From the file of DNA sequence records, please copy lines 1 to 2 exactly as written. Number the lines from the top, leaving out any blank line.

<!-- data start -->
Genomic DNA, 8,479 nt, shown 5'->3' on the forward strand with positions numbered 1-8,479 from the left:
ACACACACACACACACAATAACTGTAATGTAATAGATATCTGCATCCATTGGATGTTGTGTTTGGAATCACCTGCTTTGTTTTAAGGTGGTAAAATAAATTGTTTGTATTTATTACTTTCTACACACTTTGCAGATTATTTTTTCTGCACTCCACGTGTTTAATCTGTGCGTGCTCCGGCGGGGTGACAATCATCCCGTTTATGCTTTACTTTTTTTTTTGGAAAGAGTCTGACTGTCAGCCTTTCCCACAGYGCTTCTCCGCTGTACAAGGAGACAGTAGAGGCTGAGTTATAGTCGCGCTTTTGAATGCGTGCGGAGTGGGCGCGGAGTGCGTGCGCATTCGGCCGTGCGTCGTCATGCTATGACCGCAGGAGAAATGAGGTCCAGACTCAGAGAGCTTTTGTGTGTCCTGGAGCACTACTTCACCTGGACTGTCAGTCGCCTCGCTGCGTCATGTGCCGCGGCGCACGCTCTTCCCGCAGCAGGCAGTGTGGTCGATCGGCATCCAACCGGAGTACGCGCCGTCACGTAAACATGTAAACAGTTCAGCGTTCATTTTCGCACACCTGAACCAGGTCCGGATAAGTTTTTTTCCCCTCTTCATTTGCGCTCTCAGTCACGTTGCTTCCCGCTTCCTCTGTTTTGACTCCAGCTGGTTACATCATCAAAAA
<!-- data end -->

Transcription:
Genomic DNA, 8,479 nt, shown 5'->3' on the forward strand with positions numbered 1-8,479 from the left:
ACACACACACACACACAATAACTGTAATGTAATAGATATCTGCATCCATTGGATGTTGTGTTTGGAATCACCTGCTTTGTTTTAAGGTGGTAAAATAAATTGTTTGTATTTATTACTTTCTACACACTTTGCAGATTATTTTTTCTGCACTCCACGTGTTTAATCTGTGCGTGCTCCGGCGGGGTGACAATCATCCCGTTTATGCTTTACTTTTTTTTTTGGAAAGAGTCTGACTGTCAGCCTTTCCCACAGYGCTTCTCCGCTGTACAAGGAGACAGTAGAGGCTGAGTTATAGTCGCGCTTTTGAATGCGTGCGGAGTGGGCGCGGAGTGCGTGCGCATTCGGCCGTGCGTCGTCATGCTATGACCGCAGGAGAAATGAGGTCCAGACTCAGAGAGCTTTTGTGTGTCCTGGAGCACTACTTCACCTGGACTGTCAGTCGCCTCGCTGCGTCATGTGCCGCGGCGCACGCTCTTCCCGCAGCAGGCAGTGTGGTCGATCGGCATCCAACCGGAGTACGCGCCGTCACGTAAACATGTAAACAGTTCAGCGTTCATTTTCGCACACCTGAACCAGGTCCGGATAAGTTTTTTTCCCCTCTTCATTTGCGCTCTCAGTCACGTTGCTTCCCGCTTCCTCTGTTTTGACTCCAGCTGGTTACATCATCAAAAA